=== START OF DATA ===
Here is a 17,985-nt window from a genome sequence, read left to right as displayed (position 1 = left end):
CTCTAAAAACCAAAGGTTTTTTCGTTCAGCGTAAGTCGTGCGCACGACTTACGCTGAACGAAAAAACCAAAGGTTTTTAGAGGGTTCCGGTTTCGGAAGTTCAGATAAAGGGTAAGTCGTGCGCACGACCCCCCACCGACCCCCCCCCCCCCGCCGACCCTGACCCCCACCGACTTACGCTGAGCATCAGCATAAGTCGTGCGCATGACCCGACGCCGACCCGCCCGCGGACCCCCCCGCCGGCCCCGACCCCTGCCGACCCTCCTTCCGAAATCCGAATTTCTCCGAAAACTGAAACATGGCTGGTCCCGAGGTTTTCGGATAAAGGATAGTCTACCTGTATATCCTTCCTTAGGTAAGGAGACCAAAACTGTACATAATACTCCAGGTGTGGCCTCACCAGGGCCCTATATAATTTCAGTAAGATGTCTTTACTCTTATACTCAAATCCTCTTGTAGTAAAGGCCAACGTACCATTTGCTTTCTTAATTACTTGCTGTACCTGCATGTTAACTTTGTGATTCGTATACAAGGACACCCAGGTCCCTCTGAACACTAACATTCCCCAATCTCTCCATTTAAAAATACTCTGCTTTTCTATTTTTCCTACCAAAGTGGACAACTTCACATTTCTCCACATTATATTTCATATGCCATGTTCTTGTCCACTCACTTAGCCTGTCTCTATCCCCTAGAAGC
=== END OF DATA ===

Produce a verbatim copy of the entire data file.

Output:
Here is a 17,985-nt window from a genome sequence, read left to right as displayed (position 1 = left end):
CTCTAAAAACCAAAGGTTTTTTCGTTCAGCGTAAGTCGTGCGCACGACTTACGCTGAACGAAAAAACCAAAGGTTTTTAGAGGGTTCCGGTTTCGGAAGTTCAGATAAAGGGTAAGTCGTGCGCACGACCCCCCACCGACCCCCCCCCCCCCGCCGACCCTGACCCCCACCGACTTACGCTGAGCATCAGCATAAGTCGTGCGCATGACCCGACGCCGACCCGCCCGCGGACCCCCCCGCCGGCCCCGACCCCTGCCGACCCTCCTTCCGAAATCCGAATTTCTCCGAAAACTGAAACATGGCTGGTCCCGAGGTTTTCGGATAAAGGATAGTCTACCTGTATATCCTTCCTTAGGTAAGGAGACCAAAACTGTACATAATACTCCAGGTGTGGCCTCACCAGGGCCCTATATAATTTCAGTAAGATGTCTTTACTCTTATACTCAAATCCTCTTGTAGTAAAGGCCAACGTACCATTTGCTTTCTTAATTACTTGCTGTACCTGCATGTTAACTTTGTGATTCGTATACAAGGACACCCAGGTCCCTCTGAACACTAACATTCCCCAATCTCTCCATTTAAAAATACTCTGCTTTTCTATTTTTCCTACCAAAGTGGACAACTTCACATTTCTCCACATTATATTTCATATGCCATGTTCTTGTCCACTCACTTAGCCTGTCTCTATCCCCTAGAAGC